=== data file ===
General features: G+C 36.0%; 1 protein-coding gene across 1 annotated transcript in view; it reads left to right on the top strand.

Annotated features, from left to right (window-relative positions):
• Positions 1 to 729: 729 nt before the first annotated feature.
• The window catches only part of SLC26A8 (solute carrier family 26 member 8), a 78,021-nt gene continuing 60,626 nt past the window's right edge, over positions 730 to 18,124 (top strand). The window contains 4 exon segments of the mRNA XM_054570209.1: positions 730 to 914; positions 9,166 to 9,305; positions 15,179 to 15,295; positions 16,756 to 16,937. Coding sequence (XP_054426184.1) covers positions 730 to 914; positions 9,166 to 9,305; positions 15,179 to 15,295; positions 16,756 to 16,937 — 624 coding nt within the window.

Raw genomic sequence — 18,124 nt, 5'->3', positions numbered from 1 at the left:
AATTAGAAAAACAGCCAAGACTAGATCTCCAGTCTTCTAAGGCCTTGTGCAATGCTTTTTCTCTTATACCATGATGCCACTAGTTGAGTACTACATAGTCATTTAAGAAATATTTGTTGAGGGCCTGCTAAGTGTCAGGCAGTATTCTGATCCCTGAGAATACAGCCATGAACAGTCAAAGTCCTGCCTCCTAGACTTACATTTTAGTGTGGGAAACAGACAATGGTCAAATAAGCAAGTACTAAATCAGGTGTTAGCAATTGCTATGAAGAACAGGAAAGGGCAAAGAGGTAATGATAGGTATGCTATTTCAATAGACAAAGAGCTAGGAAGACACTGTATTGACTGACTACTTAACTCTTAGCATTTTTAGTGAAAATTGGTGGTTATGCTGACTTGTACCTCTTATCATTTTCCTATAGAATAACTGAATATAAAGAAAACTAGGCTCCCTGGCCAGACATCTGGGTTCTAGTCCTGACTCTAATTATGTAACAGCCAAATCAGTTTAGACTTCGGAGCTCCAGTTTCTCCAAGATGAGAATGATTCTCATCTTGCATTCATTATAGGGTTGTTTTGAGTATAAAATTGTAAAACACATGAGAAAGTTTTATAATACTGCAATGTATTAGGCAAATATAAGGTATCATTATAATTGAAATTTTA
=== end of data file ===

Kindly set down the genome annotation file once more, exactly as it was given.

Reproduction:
General features: G+C 36.0%; 1 protein-coding gene across 1 annotated transcript in view; it reads left to right on the top strand.

Annotated features, from left to right (window-relative positions):
• Positions 1 to 729: 729 nt before the first annotated feature.
• The window catches only part of SLC26A8 (solute carrier family 26 member 8), a 78,021-nt gene continuing 60,626 nt past the window's right edge, over positions 730 to 18,124 (top strand). The window contains 4 exon segments of the mRNA XM_054570209.1: positions 730 to 914; positions 9,166 to 9,305; positions 15,179 to 15,295; positions 16,756 to 16,937. Coding sequence (XP_054426184.1) covers positions 730 to 914; positions 9,166 to 9,305; positions 15,179 to 15,295; positions 16,756 to 16,937 — 624 coding nt within the window.

Raw genomic sequence — 18,124 nt, 5'->3', positions numbered from 1 at the left:
AATTAGAAAAACAGCCAAGACTAGATCTCCAGTCTTCTAAGGCCTTGTGCAATGCTTTTTCTCTTATACCATGATGCCACTAGTTGAGTACTACATAGTCATTTAAGAAATATTTGTTGAGGGCCTGCTAAGTGTCAGGCAGTATTCTGATCCCTGAGAATACAGCCATGAACAGTCAAAGTCCTGCCTCCTAGACTTACATTTTAGTGTGGGAAACAGACAATGGTCAAATAAGCAAGTACTAAATCAGGTGTTAGCAATTGCTATGAAGAACAGGAAAGGGCAAAGAGGTAATGATAGGTATGCTATTTCAATAGACAAAGAGCTAGGAAGACACTGTATTGACTGACTACTTAACTCTTAGCATTTTTAGTGAAAATTGGTGGTTATGCTGACTTGTACCTCTTATCATTTTCCTATAGAATAACTGAATATAAAGAAAACTAGGCTCCCTGGCCAGACATCTGGGTTCTAGTCCTGACTCTAATTATGTAACAGCCAAATCAGTTTAGACTTCGGAGCTCCAGTTTCTCCAAGATGAGAATGATTCTCATCTTGCATTCATTATAGGGTTGTTTTGAGTATAAAATTGTAAAACACATGAGAAAGTTTTATAATACTGCAATGTATTAGGCAAATATAAGGTATCATTATAATTGAAATTTTA